Air Zimbabwe Working To Have EU Flying Ban Lifted

Air Zimbabwe aircraft

Credit: Air Zimbabwe

92 engine retirements are expected in Africa this year. The top in-service models are the CFM56 followed by regional aircraft engine types the PW100 and the PT6A.

Banned from flying into Europe and battling the effects of the COVID-19 pandemic, Air Zimbabwe is facing challenges. In an interview with Inside MRO’s James Pozzi, Phillip Zvasiya, the airline’s maintenance manager, details how it is looking to overcome these issues while upgrading its MRO offerings.

How will the airline’s April 2020 financial recovery plan affect Air Zimbabwe’s maintenance division?

The grounding of all operations gave us an opportunity to finish major maintenance on some of our fleet without commercial pressure. For example, we successfully completed a D check on a Boeing 737-200, and it is now serviceable, awaiting resumption of operations. We do not anticipate a major impact on maintenance, as our recovery plan for operations post-COVID-19 will be phased, starting with domestic, then regional routes, while charter operations also continue. We are adequately prepared in every aspect to ensure a smooth flow of operations in our maintenance division.

Phillip Zvasiya
Phillip Zvasiya, Air Zimbabwe's Maintenance Manager. Credit: Air Zimbabwe

Does the airline have plans to meet European Union Aviation Safety Agency (EASA) standards to ensure its ban from flying into Europe is lifted?

Yes, we have those plans, and it is already a work in progress as we seek to address findings to meet the Third Country Operator’s license approval. In this quest so far, we regained our International Air Transport Association  Operational Safety Audit certification in December 2019.

Do you expect the pandemic to lead to any of Air Zimbabwe’s aircraft being retired or will all of the fleet resume service?

At the onset of the travel restrictions and lockdowns, we parked all our aircraft at our hangars here in Harare, and they have been undergoing active maintenance. We expect all our fleet to resume service with an additional Embraer 145 with the resumption of flights. A few more lease-ins or procurements may be added depending on demand for travel, in exchange for the Boeing 777s, which we are leasing out.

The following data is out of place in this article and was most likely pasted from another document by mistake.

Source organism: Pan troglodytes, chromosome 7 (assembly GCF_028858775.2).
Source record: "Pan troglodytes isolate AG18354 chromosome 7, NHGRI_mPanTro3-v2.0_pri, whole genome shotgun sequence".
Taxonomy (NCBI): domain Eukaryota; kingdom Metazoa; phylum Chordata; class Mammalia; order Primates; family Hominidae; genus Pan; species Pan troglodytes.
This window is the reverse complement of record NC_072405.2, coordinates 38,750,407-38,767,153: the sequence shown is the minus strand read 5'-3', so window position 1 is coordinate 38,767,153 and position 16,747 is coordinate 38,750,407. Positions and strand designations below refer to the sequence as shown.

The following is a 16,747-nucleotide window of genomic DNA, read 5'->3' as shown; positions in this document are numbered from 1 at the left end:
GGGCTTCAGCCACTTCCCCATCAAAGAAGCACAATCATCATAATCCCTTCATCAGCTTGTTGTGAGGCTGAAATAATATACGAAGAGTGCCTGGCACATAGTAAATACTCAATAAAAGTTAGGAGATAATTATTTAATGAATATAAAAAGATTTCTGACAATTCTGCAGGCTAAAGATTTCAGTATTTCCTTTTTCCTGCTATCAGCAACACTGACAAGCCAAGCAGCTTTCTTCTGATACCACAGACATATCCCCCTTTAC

Which new technologies are you looking to add for your maintenance operation?

In the area of new technologies, we are looking at ways to upgrade our in-house maintenance software, as well as to upgrade an ATEC 5000, used to test avionics equipment of both the Airbus and Boeing families of aircraft.

Air Zimbabwe
Air Zimbabwe

What is Air Zimbabwe’s experience of recruiting engineers and maintenance technicians? Has this proved challenging?

Over the years, Air Zimbabwe has been active in recruiting and producing highly qualified and sought-after engineers in Africa and beyond from our in-house training programs. We have very highly qualified local engineers with vast experience with A, B, C and D checks on the Boeing fleet. Our engineers have received commendations of excellence from the world’s leading aircraft manufacturers, such as Boeing, for their sterling work in aircraft modifications and mandatory checks and services. Therefore, we have not experienced any challenges in that regard. In fact, we have ongoing apprenticeship training and partnerships with some universities and tertiary institutions here in Zimbabwe through the Ministry of Higher and Tertiary Education. But of course, achieving EASA certification is critical.

Are you looking to grow your third-party services for other airlines?

Certainly, we are looking to grow our third-party services for other airlines. But I must mention that we also offer third-party technical services to industries beyond aviation such as the motor trade, mining, engineering, manufacturing and construction, among others.


Air Zimbabwe Fact File

Founded: The airline was founded in 1980, replacing the previous entity formed when the country was known as Rhodesia. Air Zimbabwe has been government-owned since 2014, but plans have been ongoing to partially privatize the airline. Since May 2017, the carrier has been on a banned travel list for failing to meet EU safety standards, something that the airline says it is working to overcome.

Fleet: Air Zimbabwe operates nine aircraft, consisting of two Airbus A320-200s, two Boeing 737-200s, two 767-200s, one 777-200, one Embraer 145 and a single Xian MA60 turboprop.

In-house maintenance: Around 95% of the airline’s maintenance work is carried out in-house, with the remaining 5% outsourced to partners including South African Airways Technical, EgyptAir and Asia Aero Technic.

Capabilities: Air Zimbabwe’s maintenance arm comprises three areas: engineering maintenance control, aircraft maintenance and workshops that provide MRO and general engineering services. It also offers several nondestructive testing services.

Hangars: The airline operates its main hangar and line station in Zimbabwe’s capital, Harare.

James Pozzi

As Aviation Week's MRO Editor EMEA, James Pozzi covers the latest industry news from the European region and beyond. He also writes in-depth features on the commercial aftermarket for Inside MRO.